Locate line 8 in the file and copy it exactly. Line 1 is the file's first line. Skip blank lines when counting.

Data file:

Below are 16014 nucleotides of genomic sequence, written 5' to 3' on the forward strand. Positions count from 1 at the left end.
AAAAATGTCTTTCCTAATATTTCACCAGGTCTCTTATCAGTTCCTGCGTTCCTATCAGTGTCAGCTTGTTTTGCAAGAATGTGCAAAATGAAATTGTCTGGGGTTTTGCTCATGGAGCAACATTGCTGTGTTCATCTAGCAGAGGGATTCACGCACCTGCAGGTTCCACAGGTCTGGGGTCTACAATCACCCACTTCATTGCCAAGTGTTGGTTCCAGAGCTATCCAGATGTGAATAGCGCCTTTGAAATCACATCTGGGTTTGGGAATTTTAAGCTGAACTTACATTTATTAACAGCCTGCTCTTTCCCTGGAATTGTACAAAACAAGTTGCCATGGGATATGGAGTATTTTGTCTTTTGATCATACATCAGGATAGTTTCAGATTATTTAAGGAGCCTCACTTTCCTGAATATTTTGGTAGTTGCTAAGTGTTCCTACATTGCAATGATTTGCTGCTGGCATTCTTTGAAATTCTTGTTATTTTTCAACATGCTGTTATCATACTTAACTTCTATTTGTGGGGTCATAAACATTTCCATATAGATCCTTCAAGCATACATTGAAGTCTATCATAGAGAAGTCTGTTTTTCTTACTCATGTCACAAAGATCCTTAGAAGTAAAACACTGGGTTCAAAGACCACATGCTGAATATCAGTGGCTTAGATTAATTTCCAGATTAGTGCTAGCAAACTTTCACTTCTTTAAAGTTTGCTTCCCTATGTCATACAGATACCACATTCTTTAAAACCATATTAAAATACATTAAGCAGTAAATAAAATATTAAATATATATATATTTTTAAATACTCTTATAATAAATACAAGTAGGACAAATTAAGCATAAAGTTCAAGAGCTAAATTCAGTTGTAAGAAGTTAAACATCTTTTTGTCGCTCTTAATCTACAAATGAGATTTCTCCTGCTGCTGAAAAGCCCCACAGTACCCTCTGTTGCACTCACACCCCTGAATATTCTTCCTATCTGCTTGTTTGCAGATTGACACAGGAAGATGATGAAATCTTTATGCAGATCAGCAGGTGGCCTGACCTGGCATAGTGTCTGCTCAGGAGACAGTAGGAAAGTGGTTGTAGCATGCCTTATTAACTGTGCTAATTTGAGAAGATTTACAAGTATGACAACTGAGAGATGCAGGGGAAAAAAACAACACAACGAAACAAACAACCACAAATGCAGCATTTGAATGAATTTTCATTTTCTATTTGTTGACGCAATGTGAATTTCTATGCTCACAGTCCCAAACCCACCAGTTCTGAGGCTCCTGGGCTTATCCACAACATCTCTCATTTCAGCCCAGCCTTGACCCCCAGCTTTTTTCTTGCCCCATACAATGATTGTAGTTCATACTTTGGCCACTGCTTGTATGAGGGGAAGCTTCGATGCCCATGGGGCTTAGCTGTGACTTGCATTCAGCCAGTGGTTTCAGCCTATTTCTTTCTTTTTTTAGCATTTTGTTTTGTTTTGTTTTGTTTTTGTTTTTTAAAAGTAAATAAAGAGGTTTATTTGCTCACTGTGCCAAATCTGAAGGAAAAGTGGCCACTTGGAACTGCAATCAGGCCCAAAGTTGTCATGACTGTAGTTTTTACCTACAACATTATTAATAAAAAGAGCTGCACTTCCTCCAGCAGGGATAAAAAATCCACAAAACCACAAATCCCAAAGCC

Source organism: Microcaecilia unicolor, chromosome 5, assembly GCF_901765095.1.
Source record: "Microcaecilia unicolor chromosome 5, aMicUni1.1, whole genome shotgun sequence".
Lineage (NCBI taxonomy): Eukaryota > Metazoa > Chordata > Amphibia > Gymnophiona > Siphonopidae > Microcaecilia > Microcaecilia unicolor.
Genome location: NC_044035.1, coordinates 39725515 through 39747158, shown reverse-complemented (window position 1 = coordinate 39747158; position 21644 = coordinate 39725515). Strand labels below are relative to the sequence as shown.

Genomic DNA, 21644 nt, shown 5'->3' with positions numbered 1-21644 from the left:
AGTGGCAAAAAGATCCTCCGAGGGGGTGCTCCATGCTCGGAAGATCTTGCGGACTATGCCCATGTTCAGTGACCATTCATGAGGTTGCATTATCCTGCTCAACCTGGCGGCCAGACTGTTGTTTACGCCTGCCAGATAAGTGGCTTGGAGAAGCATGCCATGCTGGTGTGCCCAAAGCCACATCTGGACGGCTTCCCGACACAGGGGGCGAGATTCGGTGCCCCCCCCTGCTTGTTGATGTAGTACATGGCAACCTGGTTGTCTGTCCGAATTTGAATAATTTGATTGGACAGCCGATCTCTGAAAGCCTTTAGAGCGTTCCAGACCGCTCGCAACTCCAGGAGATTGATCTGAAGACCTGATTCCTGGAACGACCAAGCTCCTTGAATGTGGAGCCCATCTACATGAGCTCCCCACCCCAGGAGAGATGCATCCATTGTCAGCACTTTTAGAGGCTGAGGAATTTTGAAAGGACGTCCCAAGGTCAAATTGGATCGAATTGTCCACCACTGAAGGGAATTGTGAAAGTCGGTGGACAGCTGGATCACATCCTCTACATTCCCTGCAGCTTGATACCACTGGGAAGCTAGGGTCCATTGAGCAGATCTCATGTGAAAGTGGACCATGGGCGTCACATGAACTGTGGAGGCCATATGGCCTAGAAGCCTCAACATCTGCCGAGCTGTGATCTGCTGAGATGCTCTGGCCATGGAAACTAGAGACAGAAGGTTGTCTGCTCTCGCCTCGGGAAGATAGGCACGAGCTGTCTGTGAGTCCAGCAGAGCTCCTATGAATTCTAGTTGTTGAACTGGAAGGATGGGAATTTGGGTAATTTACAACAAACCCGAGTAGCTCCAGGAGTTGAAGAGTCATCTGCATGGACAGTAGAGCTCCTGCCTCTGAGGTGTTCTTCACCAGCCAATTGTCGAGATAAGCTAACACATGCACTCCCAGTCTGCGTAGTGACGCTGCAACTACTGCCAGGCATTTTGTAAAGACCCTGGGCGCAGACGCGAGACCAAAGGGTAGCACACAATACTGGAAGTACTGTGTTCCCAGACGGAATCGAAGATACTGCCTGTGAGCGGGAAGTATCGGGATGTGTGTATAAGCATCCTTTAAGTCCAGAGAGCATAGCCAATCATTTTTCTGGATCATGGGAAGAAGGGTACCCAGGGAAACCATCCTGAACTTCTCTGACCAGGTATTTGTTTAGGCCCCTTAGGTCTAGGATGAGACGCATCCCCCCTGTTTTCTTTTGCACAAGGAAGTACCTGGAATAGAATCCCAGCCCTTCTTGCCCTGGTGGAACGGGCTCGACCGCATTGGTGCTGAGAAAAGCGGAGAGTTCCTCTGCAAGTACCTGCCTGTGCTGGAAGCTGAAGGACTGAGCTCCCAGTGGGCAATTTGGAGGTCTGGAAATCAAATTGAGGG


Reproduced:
AGTGGCAAAAAGATCCTCCGAGGGGGTGCTCCATGCTCGGAAGATCTTGCGGACTATGCCCATGTTCAGTGACCATTCATGAGGTTGCATTATCCTGCTCAACCTGGCGGCCAGACTGTTGTTTACGCCTGCCAGATAAGTGGCTTGGAGAAGCATGCCATGCTGGTGTGCCCAAAGCCACATCTGGACGGCTTCCCGACACAGGGGGCGAGATTCGGTGCCCCCCCCTGCTTGTTGATGTAGTACATGGCAACCTGGTTGTCTGTCCGAATTTGAATAATTTGATTGGACAGCCGATCTCTGAAAGCCTTTAGAGCGTTCCAGACCGCTCGCAACTCCAGGAGATTGATCTGAAGACCTGATTCCTGGAACGACCAAGCTCCTTGAATGTGGAGCCCATCTACATGAGCTCCCCACCCCAGGAGAGATGCATCCATTGTCAGCACTTTTAGAGGCTGAGGAATTTTGAAAGGACGTCCCAAGGTCAAATTGGATCGAATTGTCCACCACTGAAGGGAATTGTGAAAGTCGGTGGACAGCTGGATCACATCCTCTACATTCCCTGCAGCTTGATACCACTGGGAAGCTAGGGTCCATTGAGCAGATCTCATGTGAAAGTGGACCATGGGCGTCACATGAACTGTGGAGGCCATATGGCCTAGAAGCCTCAACATCTGCCGAGCTGTGATCTGCTGAGATGCTCTGGCCATGGAAACTAGAGACAGAAGGTTGTCTGCTCTCGCCTCGGGAAGATAGGCACGAGCTGTCTGTGAGTCCAGCAGAGCTCCTATGAATTCTAGTTGTTGAACTGGAAGGATGGGAATTTGGGTAATTTACAACAAACCCGAGTAGCTCCAGGAGTTGAAGAGTCATCTGCATGGACAGTAGAGCTCCTGCCTCTGAGGTGTTCTTCACCAGCCAATTGTCGAGATAAGCTAACACATGCACTCCCAGTCTGCGTAGTGACGCTGCAACTACTGCCAGGCATTTTGTAAAGACCCTGGGCGCAGACGCGAGACCAAAGGGTAGCACACAATACTGGAAGTACTGTGTTCCCAGACGGAATCGAAGATACTGCCTGTGAGCGGGAAGTATCGGGATGTGTGTATAAGCATCCTTTAAGTCCAGAGAGCATAGCCAATCATTTTTCTGGATCATGGGAAGAAGGGTACCCAGGGAAACCATCCTGAACTTCTCTGACCAGGTATTTGTTTAGGCCCCTTAGGTCTAGGATGAGACGCATCCCCCCTGTTTTCTTTTGCACAAGGAAGTACCTGGAATAGAATCCCAGCCCTTCTTGCCCTGGTGGAACGGGCTCGACCGCATTGGTGCTGAGAAAAGCGGAGAGTTCCTCTGCAAGTACCTGCCTGTGCTGGAAGCTGAAGGACTGAGCTCCCAGTGGGCAATTTGGAGGTCTGGAAATCAAATTGAGGG